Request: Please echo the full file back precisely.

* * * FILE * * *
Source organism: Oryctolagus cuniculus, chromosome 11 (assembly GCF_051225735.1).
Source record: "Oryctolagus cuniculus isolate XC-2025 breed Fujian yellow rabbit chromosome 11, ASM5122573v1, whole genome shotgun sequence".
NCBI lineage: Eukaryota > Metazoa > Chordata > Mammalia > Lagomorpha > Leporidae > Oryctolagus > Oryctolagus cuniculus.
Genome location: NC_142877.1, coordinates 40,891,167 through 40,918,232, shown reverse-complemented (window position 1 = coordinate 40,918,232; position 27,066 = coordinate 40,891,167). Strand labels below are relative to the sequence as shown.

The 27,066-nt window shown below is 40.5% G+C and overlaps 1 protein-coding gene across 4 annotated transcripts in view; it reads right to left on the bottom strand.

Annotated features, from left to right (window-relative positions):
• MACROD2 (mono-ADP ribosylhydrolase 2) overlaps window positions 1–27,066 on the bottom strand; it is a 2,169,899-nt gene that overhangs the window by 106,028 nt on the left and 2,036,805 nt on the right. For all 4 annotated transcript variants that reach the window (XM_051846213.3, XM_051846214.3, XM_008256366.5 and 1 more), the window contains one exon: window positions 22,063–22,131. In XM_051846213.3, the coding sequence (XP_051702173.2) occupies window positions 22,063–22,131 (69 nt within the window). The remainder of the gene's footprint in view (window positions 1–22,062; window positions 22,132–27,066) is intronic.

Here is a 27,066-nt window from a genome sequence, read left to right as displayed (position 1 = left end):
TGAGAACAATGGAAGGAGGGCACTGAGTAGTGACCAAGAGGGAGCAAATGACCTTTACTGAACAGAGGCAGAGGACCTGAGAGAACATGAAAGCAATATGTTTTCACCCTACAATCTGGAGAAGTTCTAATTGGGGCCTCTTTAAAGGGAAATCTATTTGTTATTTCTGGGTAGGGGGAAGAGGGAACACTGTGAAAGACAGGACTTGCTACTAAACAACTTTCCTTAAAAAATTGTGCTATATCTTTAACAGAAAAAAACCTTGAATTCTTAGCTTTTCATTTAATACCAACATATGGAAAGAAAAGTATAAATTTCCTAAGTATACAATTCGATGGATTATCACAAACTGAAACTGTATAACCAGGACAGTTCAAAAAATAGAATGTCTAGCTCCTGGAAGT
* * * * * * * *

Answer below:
Source organism: Oryctolagus cuniculus, chromosome 11 (assembly GCF_051225735.1).
Source record: "Oryctolagus cuniculus isolate XC-2025 breed Fujian yellow rabbit chromosome 11, ASM5122573v1, whole genome shotgun sequence".
NCBI lineage: Eukaryota > Metazoa > Chordata > Mammalia > Lagomorpha > Leporidae > Oryctolagus > Oryctolagus cuniculus.
Genome location: NC_142877.1, coordinates 40,891,167 through 40,918,232, shown reverse-complemented (window position 1 = coordinate 40,918,232; position 27,066 = coordinate 40,891,167). Strand labels below are relative to the sequence as shown.

The 27,066-nt window shown below is 40.5% G+C and overlaps 1 protein-coding gene across 4 annotated transcripts in view; it reads right to left on the bottom strand.

Annotated features, from left to right (window-relative positions):
• MACROD2 (mono-ADP ribosylhydrolase 2) overlaps window positions 1–27,066 on the bottom strand; it is a 2,169,899-nt gene that overhangs the window by 106,028 nt on the left and 2,036,805 nt on the right. For all 4 annotated transcript variants that reach the window (XM_051846213.3, XM_051846214.3, XM_008256366.5 and 1 more), the window contains one exon: window positions 22,063–22,131. In XM_051846213.3, the coding sequence (XP_051702173.2) occupies window positions 22,063–22,131 (69 nt within the window). The remainder of the gene's footprint in view (window positions 1–22,062; window positions 22,132–27,066) is intronic.

Here is a 27,066-nt window from a genome sequence, read left to right as displayed (position 1 = left end):
TGAGAACAATGGAAGGAGGGCACTGAGTAGTGACCAAGAGGGAGCAAATGACCTTTACTGAACAGAGGCAGAGGACCTGAGAGAACATGAAAGCAATATGTTTTCACCCTACAATCTGGAGAAGTTCTAATTGGGGCCTCTTTAAAGGGAAATCTATTTGTTATTTCTGGGTAGGGGGAAGAGGGAACACTGTGAAAGACAGGACTTGCTACTAAACAACTTTCCTTAAAAAATTGTGCTATATCTTTAACAGAAAAAAACCTTGAATTCTTAGCTTTTCATTTAATACCAACATATGGAAAGAAAAGTATAAATTTCCTAAGTATACAATTCGATGGATTATCACAAACTGAAACTGTATAACCAGGACAGTTCAAAAAATAGAATGTCTAGCTCCTGGAAGT